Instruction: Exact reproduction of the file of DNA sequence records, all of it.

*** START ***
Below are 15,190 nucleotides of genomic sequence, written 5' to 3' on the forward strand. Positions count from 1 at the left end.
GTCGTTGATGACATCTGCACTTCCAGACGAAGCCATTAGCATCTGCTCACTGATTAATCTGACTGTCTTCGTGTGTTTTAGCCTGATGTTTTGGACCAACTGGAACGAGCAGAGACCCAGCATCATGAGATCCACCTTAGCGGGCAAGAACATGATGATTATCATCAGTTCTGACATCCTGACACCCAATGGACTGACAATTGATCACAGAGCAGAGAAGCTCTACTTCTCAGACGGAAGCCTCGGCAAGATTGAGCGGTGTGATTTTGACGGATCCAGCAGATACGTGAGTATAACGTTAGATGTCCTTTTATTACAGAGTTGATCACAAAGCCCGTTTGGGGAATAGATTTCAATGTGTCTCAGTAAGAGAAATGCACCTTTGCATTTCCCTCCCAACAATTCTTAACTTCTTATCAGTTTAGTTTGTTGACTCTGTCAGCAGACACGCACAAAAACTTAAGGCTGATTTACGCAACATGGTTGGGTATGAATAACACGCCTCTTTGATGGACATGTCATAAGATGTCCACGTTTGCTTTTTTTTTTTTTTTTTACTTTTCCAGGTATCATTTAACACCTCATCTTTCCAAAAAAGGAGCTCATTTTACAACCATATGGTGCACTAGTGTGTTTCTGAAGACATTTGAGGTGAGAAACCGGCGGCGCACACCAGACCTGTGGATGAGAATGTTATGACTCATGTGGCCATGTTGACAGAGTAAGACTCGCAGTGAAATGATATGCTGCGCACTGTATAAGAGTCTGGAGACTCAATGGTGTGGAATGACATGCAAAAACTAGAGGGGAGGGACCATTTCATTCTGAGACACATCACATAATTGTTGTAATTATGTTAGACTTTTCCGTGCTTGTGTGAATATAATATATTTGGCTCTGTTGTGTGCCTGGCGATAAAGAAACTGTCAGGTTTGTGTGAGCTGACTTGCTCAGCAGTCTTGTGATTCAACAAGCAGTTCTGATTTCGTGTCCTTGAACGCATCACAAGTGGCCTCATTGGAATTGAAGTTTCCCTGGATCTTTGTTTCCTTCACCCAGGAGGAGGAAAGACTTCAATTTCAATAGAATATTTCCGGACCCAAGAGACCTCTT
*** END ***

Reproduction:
Below are 15,190 nucleotides of genomic sequence, written 5' to 3' on the forward strand. Positions count from 1 at the left end.
GTCGTTGATGACATCTGCACTTCCAGACGAAGCCATTAGCATCTGCTCACTGATTAATCTGACTGTCTTCGTGTGTTTTAGCCTGATGTTTTGGACCAACTGGAACGAGCAGAGACCCAGCATCATGAGATCCACCTTAGCGGGCAAGAACATGATGATTATCATCAGTTCTGACATCCTGACACCCAATGGACTGACAATTGATCACAGAGCAGAGAAGCTCTACTTCTCAGACGGAAGCCTCGGCAAGATTGAGCGGTGTGATTTTGACGGATCCAGCAGATACGTGAGTATAACGTTAGATGTCCTTTTATTACAGAGTTGATCACAAAGCCCGTTTGGGGAATAGATTTCAATGTGTCTCAGTAAGAGAAATGCACCTTTGCATTTCCCTCCCAACAATTCTTAACTTCTTATCAGTTTAGTTTGTTGACTCTGTCAGCAGACACGCACAAAAACTTAAGGCTGATTTACGCAACATGGTTGGGTATGAATAACACGCCTCTTTGATGGACATGTCATAAGATGTCCACGTTTGCTTTTTTTTTTTTTTTTTACTTTTCCAGGTATCATTTAACACCTCATCTTTCCAAAAAAGGAGCTCATTTTACAACCATATGGTGCACTAGTGTGTTTCTGAAGACATTTGAGGTGAGAAACCGGCGGCGCACACCAGACCTGTGGATGAGAATGTTATGACTCATGTGGCCATGTTGACAGAGTAAGACTCGCAGTGAAATGATATGCTGCGCACTGTATAAGAGTCTGGAGACTCAATGGTGTGGAATGACATGCAAAAACTAGAGGGGAGGGACCATTTCATTCTGAGACACATCACATAATTGTTGTAATTATGTTAGACTTTTCCGTGCTTGTGTGAATATAATATATTTGGCTCTGTTGTGTGCCTGGCGATAAAGAAACTGTCAGGTTTGTGTGAGCTGACTTGCTCAGCAGTCTTGTGATTCAACAAGCAGTTCTGATTTCGTGTCCTTGAACGCATCACAAGTGGCCTCATTGGAATTGAAGTTTCCCTGGATCTTTGTTTCCTTCACCCAGGAGGAGGAAAGACTTCAATTTCAATAGAATATTTCCGGACCCAAGAGACCTCTT